8. Gritz ER. Cigarette smoking by adolescent females: implications for health and behavior. Women Health. 1984;9(2-3):103-115.
9. Connett JE, Murray RP, Buist AS, et al. Changes in smoking status affect women more than men: results of the Lung Health Study. Am J Epidemiol. 2003;157:973-979.
10. Chen Y, Horne SL, Dosman JA. Increased susceptibility to lung dysfunction in female smokers. Am Rev Respir Dis. 1991;143:1224-1230.
11. Langhammer A, Johnsen R, Gulsvik A, et al. Sex differences in lung vulnerability to tobacco smoking. Eur Respir J. 2003;21:1017-1023.
12. Prescott E, Bjerg AM, Andersen PK, et al. Gender difference in smoking effects on lung function and risk of hospitalization for COPD: results from a Danish longitudinal population study. Eur Respir J. 1997;10:822-827.
13. Gritz ER, Nielsen IR, Brooks LA. Smoking cessation and gender: the influence of physiological, psychological, and behavioral factors. J Am Med Womens Assoc. 1996;51:35-42.
14. Perkins KA. Smoking cessation in women. Special considerations. CNS Drugs. 2001;15:391-411.
15. Hibbert M, Lannigan A, Raven J, et al. Gender differences in lung growth. Pediatr Pulmonol. 1995;19:129-134.
16. Chapman KR. Chronic obstructive pulmonary disease: are women more susceptible than men? Clin Chest Med. 2004;25:331-341.
17. Carter R, Nicotra B, Huber G. Differing effects of airway obstruction on physical work capacity and ventilation in men and women with COPD. Chest. 1994;106:1730-1739.
18. Silverman EK, Weiss ST, Drazen JM, et al. Gender-related differences in severe, early-onset chronic obstructive pulmonary disease. Am J Respir Crit Care Med. 2000;162:2152-2158.
19. Chiang K, Parthasarathy S, Santanam N. Estrogen, neutrophils and oxidation. Life Sci. 2004;75:2425-2438.
20. Molloy EJ, O’Neill AJ, Grantham JJ, et al. Sex-specific alterations in neutrophil apoptosis: the role of estradiol and progesterone. Blood. 2003;102:2653-2659.
21. Osman M. Therapeutic implications of sex differences in asthma and atopy. Arch Dis Child. 2003;88:587-590.
22. Tan KS, McFarlane LC, Lipworth BJ. Modulation of airway reactivity and peak flow variability in asthmatics receiving the oral contraceptive pill. Am J Respir Crit Care Med. 1997;155:4:1273-1277.
23. Balcells E, Gea J, Ferrar J, et al. Factors affecting the relationship between psychological status and quality of life in COPD patients. Health Qual Life Outcomes. 2010;8:108.
24. Yohannes AM, Baldwin RC, Connolly MJ. Depression and anxiety in elderly outpatients with chronic obstructive pulmonary disease: prevalence, and validation of the BASDEC screening questionnaire. Int J Geriatr Psychiatry. 2000;15:1090-1096.
25. Mikkelsen RL, Middelboe T, Pisinger C, Stage KB. Anxiety and depression in patients with chronic obstructive pulmonary disease (COPD). A review. Nord J Psychiatry. 2004;58:65-70.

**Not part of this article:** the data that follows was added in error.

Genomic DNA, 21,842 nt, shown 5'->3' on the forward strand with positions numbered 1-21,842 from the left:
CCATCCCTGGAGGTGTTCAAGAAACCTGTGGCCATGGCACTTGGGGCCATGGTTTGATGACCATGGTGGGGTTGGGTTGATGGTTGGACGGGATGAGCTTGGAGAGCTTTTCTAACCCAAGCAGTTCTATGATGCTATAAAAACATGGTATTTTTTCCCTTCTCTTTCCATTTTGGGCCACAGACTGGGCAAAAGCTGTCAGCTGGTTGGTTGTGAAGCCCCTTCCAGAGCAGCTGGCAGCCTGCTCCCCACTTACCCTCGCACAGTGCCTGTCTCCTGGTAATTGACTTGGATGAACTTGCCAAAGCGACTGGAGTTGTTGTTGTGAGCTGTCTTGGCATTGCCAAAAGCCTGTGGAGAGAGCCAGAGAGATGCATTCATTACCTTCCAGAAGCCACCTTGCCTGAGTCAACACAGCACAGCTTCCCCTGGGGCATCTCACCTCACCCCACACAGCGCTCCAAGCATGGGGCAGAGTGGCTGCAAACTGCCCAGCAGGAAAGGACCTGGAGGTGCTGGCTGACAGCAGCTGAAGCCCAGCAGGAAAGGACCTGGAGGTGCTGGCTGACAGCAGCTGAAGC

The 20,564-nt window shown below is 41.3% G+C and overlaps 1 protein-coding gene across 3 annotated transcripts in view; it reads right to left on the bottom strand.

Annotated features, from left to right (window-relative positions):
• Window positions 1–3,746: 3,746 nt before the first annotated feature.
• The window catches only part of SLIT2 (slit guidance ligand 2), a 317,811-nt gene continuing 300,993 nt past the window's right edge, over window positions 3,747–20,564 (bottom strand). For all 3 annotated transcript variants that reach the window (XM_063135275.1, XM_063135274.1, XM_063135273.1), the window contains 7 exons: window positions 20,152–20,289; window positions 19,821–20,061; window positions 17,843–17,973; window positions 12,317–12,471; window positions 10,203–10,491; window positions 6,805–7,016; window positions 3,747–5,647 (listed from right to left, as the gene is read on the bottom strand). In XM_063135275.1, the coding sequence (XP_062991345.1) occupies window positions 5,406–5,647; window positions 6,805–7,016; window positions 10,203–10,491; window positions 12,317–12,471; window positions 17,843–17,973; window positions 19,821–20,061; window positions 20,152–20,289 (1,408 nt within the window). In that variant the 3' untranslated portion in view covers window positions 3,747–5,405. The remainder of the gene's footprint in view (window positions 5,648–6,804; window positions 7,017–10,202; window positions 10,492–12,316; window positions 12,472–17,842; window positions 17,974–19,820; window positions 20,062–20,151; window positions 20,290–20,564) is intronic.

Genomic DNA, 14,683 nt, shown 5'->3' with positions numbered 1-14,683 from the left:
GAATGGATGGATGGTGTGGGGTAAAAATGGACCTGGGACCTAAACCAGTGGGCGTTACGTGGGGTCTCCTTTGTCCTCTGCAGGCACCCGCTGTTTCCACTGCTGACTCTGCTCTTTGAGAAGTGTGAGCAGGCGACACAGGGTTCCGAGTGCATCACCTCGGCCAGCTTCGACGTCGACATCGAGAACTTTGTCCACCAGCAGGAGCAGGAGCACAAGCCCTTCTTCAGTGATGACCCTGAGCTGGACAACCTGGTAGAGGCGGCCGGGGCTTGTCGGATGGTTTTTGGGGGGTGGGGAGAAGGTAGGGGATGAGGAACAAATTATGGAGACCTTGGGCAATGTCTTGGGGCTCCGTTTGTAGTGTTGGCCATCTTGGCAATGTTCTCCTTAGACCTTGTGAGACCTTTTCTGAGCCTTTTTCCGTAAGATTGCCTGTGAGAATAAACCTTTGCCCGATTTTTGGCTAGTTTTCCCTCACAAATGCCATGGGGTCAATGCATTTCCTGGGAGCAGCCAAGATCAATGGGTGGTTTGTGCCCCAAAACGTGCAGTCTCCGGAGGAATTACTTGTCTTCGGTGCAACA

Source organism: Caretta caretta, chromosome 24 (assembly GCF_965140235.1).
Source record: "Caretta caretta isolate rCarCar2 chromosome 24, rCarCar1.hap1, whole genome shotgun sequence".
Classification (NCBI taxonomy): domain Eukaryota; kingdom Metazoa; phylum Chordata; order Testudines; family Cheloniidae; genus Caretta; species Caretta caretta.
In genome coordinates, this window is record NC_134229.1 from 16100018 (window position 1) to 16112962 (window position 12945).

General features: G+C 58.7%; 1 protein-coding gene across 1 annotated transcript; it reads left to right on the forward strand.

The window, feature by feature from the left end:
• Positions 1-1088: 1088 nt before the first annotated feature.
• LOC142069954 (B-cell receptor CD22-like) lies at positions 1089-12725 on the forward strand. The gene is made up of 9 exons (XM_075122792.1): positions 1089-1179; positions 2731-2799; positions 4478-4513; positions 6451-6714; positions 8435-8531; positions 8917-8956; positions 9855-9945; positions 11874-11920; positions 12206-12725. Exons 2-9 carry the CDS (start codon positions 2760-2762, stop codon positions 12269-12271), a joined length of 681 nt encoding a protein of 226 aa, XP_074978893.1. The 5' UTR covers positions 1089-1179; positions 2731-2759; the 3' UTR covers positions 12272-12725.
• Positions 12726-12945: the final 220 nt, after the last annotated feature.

26. Gudmundsson G, Gislason T, Janson C, et al. Depression, anxiety and health status after hospitalisation for COPD: a multicentre study in the Nordic countries. Respir Med. 2006;100:87-93.
27. Di Marco F, Verga M, Reggente M, et al. Anxiety and depression in COPD patients: the roles of gender and disease severity. Respir Med. 2006;100:1767-1774.
28. Katz PP, Julian LJ, Omachi TA, et al. The impact of disability on depression among individuals with COPD. Chest. 2010;137:838-845.
29. Katsura H, Kida K. A comparison of bone mineral density in elderly female patients with COPD and bronchial asthma. Chest. 2002;122:1949-1955.
30. Kjensli A, Mowinckel P, Ryg MS, Falch JA. Low bone mineral density is related to severity of chronic obstructive pulmonary disease. Bone. 2007;40:493-497.
31. Shane E, Silverberg SJ, Donovan D, et al. Osteoporosis in lung transplantation candidates with end-stage pulmonary disease. Am J Med. 1996;101:262-269.
32. Hubbard RB, Smith CJ, Smeeth L, et al. Inhaled corticosteroids and hip fracture: a population-based case-control study. Am J Respir Crit Care Med. 2002;166:1563-1566.
33. Hatsukami D, Skoog K, Allen S, Bliss R. Gender and the effects of different doses of nicotine gum on tobacco withdrawal symptoms. Exp Clin Psychopharmacol. 1995;3:163-173.
34. Wetter DW, Fiore MC, Young TB, et al. Gender differences in response to nicotine replacement therapy: objective and subjective indices of tobacco withdrawal. Exp Clin Psychopharmacol. 1999;7:135-144.
35. Hurt RD, Sachs DP, Glover ED, et al. A comparison of sustained-release bupropion and placebo for smoking cessation. N Engl J Med. 1997;337:1195-1202.
36. Chantix (varenicline) package insert. New York, NY: Pfizer Inc; December 2010.
37. Cinciripini PM, Lapitsky L, Seay S, et al. A placebo-controlled evaluation of the effects of buspirone on smoking cessation: differences between high- and low-anxiety smokers. J Clin Psychopharmacol. 1995;15:182-191.
38. Covey LS, Glassman AN. A meta-analysis of double-blind placebo-controlled trials of clonidine for smoking cessation. Br J Addict. 1991;86:991-998.
To comment on this article, contact firstname.lastname@example.org.